Sometimes checking for NULL pointers is a mistake (NVidia CUDA).



  • You'd think that the following check can only prevent problems:

    if(pointer == NULL)
    {
         return 0;
    }

    But when you're programming for NVidia CUDA (An environment for general purpose programming on the GPU) it can cause very hard to debug problems. This is because with the Fermi architecture (The newest GPU architecture from NVidia) the first variable in the on-chip shared memory (one of the memory spaces you can access) has an address of 0.

    I found this out after a lot of cursing and suspecting pretty much anything else (memory leaks, hardware errors, compiler bugs) since I still couldn't figure out how to get the debugger to work for the GPU code.

    Edit: I forgot to mention that this is a new problem introduced with the Fermi architecture. The older GPUs did not generate 0 pointers. You can imagine the fun when doing hardware upgrades.



  •  Assuming this is C, your compiler is broken. From 6.3.2.3:

    3. An integer constant expression with the value 0, or such an expression cast to type
    void *, is called a null pointer constant.55) If a null pointer constant is converted to a
    pointer type, the resulting pointer, called a null pointer, is guaranteed to compare unequal
    to a pointer to any object or function.

    If this is broken, there is no way to determine if a pointer is null.



  • You're returning an arbitrary number and expect that there's no way returning that number could cause an issue?



  • How the fuck did you figure that out.



  •  What arbitray number is he returning? 0 is null in C.



  • I thought the OP meant the check

    if (pointer == NULL)

    which does not fail, but should since pointer points to a valid thing on adress 0?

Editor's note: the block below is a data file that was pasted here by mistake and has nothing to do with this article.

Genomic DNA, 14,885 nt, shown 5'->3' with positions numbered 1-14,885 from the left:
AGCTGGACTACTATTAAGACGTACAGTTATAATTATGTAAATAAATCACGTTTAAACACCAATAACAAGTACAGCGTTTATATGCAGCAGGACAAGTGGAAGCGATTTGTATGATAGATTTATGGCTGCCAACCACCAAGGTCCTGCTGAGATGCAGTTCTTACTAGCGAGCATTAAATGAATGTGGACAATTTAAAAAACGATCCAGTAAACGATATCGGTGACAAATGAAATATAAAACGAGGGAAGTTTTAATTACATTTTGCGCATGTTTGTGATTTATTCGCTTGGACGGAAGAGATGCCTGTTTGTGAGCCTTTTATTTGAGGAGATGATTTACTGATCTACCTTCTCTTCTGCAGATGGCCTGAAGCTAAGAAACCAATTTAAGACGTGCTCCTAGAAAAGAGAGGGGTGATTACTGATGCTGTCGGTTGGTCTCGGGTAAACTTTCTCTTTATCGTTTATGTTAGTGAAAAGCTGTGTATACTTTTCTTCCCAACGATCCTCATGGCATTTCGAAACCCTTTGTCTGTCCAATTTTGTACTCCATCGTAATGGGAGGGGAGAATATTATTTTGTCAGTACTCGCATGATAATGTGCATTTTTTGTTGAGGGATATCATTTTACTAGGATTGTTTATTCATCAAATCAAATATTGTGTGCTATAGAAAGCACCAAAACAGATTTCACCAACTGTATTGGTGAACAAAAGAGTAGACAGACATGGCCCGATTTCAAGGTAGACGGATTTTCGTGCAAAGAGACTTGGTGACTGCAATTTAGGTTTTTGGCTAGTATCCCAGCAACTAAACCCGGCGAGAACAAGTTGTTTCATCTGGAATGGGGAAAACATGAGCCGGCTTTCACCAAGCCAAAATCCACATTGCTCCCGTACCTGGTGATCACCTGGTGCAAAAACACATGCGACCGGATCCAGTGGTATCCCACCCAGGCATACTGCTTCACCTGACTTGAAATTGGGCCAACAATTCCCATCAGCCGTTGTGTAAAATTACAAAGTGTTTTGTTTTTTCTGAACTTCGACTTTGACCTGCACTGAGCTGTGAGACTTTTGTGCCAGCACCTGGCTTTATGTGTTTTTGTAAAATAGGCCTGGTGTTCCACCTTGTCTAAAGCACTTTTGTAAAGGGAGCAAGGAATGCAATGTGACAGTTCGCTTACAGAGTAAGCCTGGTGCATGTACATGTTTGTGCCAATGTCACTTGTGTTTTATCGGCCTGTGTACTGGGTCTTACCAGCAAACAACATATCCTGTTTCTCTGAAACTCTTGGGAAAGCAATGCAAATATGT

• This is exactly why C++0x (and probably C1x) introduce the [code]nullptr[/code]. They wanted to change NULL, but didn't because it would break lot's of old code.



  • The language is CUDA C. It's supposed to be a set of extensions to C for programming on the GPU.
    And I was returning 0 when I got a NULL pointer because it made sense for the following processing. The pointer was pointing to an array of integers.
    As for figuring it out: some very confused and increasingly desperate experimenting.

    I didn't know it breaks the C standard. I just thought it was a very stupid idea to have NULL pointers refer to actual data.

    Btw a nested WTF: This pointer is generated by the runtime when launching a GPU function. Unfortunately it is not passed as a parameter or anything so mundane, instead you have to declare it like so:

    extern __shared__ int memory[];
    
    __kernel__
    void function(int arg1, float* arg2)
    {
    // ...
    }
    

    And there can only be one extern shared array. If you need more than one you have to request more bytes of memory and subdivide it yourself.



  • @Sutherlands said:

    You're returning an arbitrary number and expect that there's no way returning that number could cause an issue?

    0 would be the correct answer for no input. Unfortunately it is the wrong answer when there is input. Which is what I was debugging.



  • I never understood why there is so much confusion over this topic.  I thought it was pretty straightforward.  And I also never understood why people found the need to use NULL instead of the literal 0 either.

    But then again, I'm pretty weird.

    So yeah, my vote here would be a broken compiler, because the literal value 0 should be an invalid address.  (If you really want to compare to address 0 in this instance, you'd need to create a pointer constant with value 0. Although I've never tried, I wonder an easy way to get this would be to use pointer math, like:

    void* ptr;

    ptr = (&ptr)-(&ptr);

    I'm not sure what the rules of casting would be; that is, I don't know if

    void* ptr = (void*)((int)0);

    would work.



  • IIRC 0 used to be a vallid memory address for architectures that mapped their ROMs to the end of memory. Infact there used to be and XT/AT switch on your keyboard that had to be set based on the proccesor, eventually an IP wraparound to 0 was implemented making the proccessor function in both mode (start at 0, and start at end-32 (or whatever it was)). This combination of comatability hacks ended up being an exploitable vector on the origonal xbox, the XT/AT compatability was baked into the components that the xbox used, by injecting a signal to that keyboard line, could cause the xbox's proccessor to start at 0, and could bypass the security code mapped into the end of memory, (i remeber it being far more complicated, and i probably have some details wrong).